Alzheimer’s disease (AD) is currently the sixth leading cause of death among United States’ older adult population. An estimated 5.4 million elderly people suffer from this disease. Among the ten primary causes of death in the United States, Alzheimer’s disease has the biggest sex difference, with a far greater number of women than men dying from this disease. Many studies have been done to explore the medication that could postpone the onset of the disease by just five years, potentially cutting health care costs to Medicare significantly. The medication that has received the greatest attention in the Alzheimer’s disease research domain is hormone therapy (HT).
A recent review published by The North American Menopause Society focused on the clinical studies that have explored the relationship between the critical window hypothesis of hormone therapy and cognition. The critical window hypothesis states that how effective hormone therapy is depends on when the treatment is started with respect to biological age, onset of menopause, or both, with positive results limited to an early start of hormone treatment.
Hormone therapy use is typically initiated early in women who have just started menopause. Taking this into account, the review explored the results from observational studies of women who had ever used hormone therapy and observational studies that focused specifically on the time of initiation of hormone therapy on Alzheimer’s disease and cognitive performance tests.
After the review, the authors found that the observational data showed that hormone therapy generally decreased the risk of Alzheimer’s disease. Three out of three observational studies that specifically explored the timing of initiation in association to Alzheimer’s disease risk each strengthened the evidence for the critical window hypothesis. However, only three out of five observational studies of hormone therapy timing and cognitive performance test showed the same findings. Randomized clinical trials of estrogen therapy in women of younger ages showed evidence supporting the hypothesis.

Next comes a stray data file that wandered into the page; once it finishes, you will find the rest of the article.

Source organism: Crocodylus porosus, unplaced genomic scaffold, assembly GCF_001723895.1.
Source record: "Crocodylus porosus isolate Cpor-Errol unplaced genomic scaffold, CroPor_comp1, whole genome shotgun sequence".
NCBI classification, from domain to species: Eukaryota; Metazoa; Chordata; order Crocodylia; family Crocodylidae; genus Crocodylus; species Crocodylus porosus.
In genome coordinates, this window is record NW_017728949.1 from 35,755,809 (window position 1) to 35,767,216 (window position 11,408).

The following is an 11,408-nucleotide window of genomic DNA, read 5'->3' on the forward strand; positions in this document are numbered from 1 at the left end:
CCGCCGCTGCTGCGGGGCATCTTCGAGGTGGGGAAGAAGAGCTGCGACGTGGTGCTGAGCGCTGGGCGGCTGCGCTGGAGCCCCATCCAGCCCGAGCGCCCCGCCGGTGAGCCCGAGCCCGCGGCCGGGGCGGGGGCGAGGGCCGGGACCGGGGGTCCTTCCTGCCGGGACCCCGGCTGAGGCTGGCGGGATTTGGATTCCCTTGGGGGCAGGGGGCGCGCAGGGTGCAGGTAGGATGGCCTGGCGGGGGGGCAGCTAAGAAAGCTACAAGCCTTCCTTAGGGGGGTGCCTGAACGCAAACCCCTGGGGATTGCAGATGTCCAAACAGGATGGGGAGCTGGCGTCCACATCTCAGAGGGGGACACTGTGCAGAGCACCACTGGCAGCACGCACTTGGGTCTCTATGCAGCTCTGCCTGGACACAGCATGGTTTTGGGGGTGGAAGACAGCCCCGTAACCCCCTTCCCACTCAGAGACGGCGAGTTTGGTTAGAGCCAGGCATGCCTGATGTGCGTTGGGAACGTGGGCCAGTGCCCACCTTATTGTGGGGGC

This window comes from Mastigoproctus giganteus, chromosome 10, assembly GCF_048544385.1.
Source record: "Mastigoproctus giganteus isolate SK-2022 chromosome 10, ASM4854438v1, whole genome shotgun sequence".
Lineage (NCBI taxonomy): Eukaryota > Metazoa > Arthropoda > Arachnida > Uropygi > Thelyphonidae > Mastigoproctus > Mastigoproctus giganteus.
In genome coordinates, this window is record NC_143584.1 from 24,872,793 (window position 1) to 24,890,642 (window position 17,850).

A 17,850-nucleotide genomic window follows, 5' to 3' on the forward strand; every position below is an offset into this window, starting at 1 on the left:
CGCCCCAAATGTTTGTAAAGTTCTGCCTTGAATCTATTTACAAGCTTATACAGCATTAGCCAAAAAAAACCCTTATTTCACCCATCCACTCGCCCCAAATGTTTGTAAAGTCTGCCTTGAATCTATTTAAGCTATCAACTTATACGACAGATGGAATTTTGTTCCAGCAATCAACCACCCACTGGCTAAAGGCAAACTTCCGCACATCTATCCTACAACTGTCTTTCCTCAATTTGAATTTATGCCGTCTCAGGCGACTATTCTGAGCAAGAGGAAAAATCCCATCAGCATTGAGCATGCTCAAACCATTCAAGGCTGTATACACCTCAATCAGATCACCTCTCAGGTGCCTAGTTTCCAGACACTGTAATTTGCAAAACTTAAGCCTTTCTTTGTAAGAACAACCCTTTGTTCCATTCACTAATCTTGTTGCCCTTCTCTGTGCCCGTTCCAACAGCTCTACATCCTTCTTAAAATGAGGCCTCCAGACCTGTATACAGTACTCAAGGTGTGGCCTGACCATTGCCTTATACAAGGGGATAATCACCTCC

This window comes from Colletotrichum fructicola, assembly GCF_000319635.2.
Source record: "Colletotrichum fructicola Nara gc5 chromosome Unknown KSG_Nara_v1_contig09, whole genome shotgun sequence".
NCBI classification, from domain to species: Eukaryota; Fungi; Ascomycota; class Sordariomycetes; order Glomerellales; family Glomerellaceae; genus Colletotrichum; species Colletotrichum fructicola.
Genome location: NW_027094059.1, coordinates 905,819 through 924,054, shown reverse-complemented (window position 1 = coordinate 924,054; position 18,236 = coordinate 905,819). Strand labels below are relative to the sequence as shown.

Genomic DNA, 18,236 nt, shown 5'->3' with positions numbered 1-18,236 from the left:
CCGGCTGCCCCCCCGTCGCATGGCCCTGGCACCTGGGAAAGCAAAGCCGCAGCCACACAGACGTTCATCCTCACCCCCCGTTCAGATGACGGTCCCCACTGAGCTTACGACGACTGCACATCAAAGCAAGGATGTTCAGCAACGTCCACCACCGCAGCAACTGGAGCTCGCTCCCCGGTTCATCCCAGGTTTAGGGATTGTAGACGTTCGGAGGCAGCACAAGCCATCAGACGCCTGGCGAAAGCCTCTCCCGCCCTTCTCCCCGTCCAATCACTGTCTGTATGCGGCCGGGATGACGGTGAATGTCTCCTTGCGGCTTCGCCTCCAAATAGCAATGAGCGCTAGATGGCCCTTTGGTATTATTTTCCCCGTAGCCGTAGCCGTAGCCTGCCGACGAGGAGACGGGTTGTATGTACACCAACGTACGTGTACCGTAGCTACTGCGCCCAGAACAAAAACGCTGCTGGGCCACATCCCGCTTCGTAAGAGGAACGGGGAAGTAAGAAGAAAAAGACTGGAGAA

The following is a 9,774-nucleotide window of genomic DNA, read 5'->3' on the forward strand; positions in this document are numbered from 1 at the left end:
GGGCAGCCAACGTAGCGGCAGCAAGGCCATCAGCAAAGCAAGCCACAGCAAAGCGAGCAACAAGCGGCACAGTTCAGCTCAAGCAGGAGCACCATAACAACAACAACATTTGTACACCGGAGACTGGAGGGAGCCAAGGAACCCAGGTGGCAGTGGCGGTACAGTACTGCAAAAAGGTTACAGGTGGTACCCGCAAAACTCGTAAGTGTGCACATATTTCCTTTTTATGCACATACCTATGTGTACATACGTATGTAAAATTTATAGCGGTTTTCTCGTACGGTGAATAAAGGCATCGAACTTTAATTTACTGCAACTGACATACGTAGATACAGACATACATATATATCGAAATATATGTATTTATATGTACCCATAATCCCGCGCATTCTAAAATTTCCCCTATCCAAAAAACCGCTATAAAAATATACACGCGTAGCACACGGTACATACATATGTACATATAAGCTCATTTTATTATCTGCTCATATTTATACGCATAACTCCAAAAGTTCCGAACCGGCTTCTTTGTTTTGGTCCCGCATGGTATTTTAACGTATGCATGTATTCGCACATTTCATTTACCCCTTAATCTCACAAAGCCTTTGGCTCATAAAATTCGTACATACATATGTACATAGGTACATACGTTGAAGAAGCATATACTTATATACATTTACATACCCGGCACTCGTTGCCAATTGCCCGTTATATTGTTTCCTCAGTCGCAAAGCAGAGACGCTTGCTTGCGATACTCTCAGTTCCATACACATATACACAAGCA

In conclusion, a definitive trial that can effectively test the critical window hypothesis is not possible at this time. Previous studies have shown supporting evidence for the hypothesis. These findings may be relevant to older women who undergo hormone therapy to treat vasomotor symptoms, hormone therapy is currently not appropriate as a treatment options for cognitive complaints or as a preventative measure for dementia.
Care providers who are responsible for providing quality care to older adult women who reside in long term care facilities such as skilled nursing homes or assisted living facilities should be educated in these types of matters—especially for patients with Alzheimer’s disease. Knowing the risks and benefits of treatment options to alleviate or prevent the onset of common diseases and illnesses of older adults is crucial when developing the best care plan for these vulnerable patients.